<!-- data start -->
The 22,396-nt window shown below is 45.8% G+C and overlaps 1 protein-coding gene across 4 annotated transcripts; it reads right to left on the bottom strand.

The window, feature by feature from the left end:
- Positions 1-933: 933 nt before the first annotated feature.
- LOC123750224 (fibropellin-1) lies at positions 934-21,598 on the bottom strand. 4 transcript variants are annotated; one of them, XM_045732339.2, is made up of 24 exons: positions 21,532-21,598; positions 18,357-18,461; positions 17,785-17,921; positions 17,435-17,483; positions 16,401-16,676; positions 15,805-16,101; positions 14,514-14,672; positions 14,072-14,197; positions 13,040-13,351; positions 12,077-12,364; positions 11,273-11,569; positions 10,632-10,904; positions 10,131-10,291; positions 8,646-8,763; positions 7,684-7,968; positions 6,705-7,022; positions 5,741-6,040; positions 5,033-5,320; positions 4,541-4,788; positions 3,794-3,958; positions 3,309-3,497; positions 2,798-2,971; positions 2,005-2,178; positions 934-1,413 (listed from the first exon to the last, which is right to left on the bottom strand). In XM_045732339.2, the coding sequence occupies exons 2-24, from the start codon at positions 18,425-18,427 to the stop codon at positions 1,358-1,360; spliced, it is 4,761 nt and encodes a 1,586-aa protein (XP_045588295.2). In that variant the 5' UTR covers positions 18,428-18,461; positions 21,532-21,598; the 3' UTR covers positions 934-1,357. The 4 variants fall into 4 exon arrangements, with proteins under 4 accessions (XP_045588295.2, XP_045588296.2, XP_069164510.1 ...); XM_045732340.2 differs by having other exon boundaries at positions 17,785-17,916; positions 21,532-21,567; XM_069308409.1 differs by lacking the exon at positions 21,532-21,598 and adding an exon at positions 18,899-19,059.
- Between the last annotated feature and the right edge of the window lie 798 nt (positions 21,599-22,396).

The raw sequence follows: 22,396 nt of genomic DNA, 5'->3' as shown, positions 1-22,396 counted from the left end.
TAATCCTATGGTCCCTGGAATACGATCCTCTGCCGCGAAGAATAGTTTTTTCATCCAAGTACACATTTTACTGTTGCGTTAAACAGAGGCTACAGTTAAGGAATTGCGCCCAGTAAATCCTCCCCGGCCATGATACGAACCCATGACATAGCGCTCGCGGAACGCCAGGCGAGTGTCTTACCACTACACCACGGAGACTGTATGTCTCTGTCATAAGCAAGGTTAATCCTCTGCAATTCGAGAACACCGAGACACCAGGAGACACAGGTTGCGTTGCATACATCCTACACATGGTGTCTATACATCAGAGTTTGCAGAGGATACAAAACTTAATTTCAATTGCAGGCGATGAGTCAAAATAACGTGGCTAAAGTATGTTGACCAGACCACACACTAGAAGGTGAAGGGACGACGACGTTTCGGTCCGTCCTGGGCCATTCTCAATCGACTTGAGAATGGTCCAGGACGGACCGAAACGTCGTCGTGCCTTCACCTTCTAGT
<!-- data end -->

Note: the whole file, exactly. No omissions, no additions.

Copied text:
The 22,396-nt window shown below is 45.8% G+C and overlaps 1 protein-coding gene across 4 annotated transcripts; it reads right to left on the bottom strand.

The window, feature by feature from the left end:
- Positions 1-933: 933 nt before the first annotated feature.
- LOC123750224 (fibropellin-1) lies at positions 934-21,598 on the bottom strand. 4 transcript variants are annotated; one of them, XM_045732339.2, is made up of 24 exons: positions 21,532-21,598; positions 18,357-18,461; positions 17,785-17,921; positions 17,435-17,483; positions 16,401-16,676; positions 15,805-16,101; positions 14,514-14,672; positions 14,072-14,197; positions 13,040-13,351; positions 12,077-12,364; positions 11,273-11,569; positions 10,632-10,904; positions 10,131-10,291; positions 8,646-8,763; positions 7,684-7,968; positions 6,705-7,022; positions 5,741-6,040; positions 5,033-5,320; positions 4,541-4,788; positions 3,794-3,958; positions 3,309-3,497; positions 2,798-2,971; positions 2,005-2,178; positions 934-1,413 (listed from the first exon to the last, which is right to left on the bottom strand). In XM_045732339.2, the coding sequence occupies exons 2-24, from the start codon at positions 18,425-18,427 to the stop codon at positions 1,358-1,360; spliced, it is 4,761 nt and encodes a 1,586-aa protein (XP_045588295.2). In that variant the 5' UTR covers positions 18,428-18,461; positions 21,532-21,598; the 3' UTR covers positions 934-1,357. The 4 variants fall into 4 exon arrangements, with proteins under 4 accessions (XP_045588295.2, XP_045588296.2, XP_069164510.1 ...); XM_045732340.2 differs by having other exon boundaries at positions 17,785-17,916; positions 21,532-21,567; XM_069308409.1 differs by lacking the exon at positions 21,532-21,598 and adding an exon at positions 18,899-19,059.
- Between the last annotated feature and the right edge of the window lie 798 nt (positions 21,599-22,396).

The raw sequence follows: 22,396 nt of genomic DNA, 5'->3' as shown, positions 1-22,396 counted from the left end.
TAATCCTATGGTCCCTGGAATACGATCCTCTGCCGCGAAGAATAGTTTTTTCATCCAAGTACACATTTTACTGTTGCGTTAAACAGAGGCTACAGTTAAGGAATTGCGCCCAGTAAATCCTCCCCGGCCATGATACGAACCCATGACATAGCGCTCGCGGAACGCCAGGCGAGTGTCTTACCACTACACCACGGAGACTGTATGTCTCTGTCATAAGCAAGGTTAATCCTCTGCAATTCGAGAACACCGAGACACCAGGAGACACAGGTTGCGTTGCATACATCCTACACATGGTGTCTATACATCAGAGTTTGCAGAGGATACAAAACTTAATTTCAATTGCAGGCGATGAGTCAAAATAACGTGGCTAAAGTATGTTGACCAGACCACACACTAGAAGGTGAAGGGACGACGACGTTTCGGTCCGTCCTGGGCCATTCTCAATCGACTTGAGAATGGTCCAGGACGGACCGAAACGTCGTCGTGCCTTCACCTTCTAGT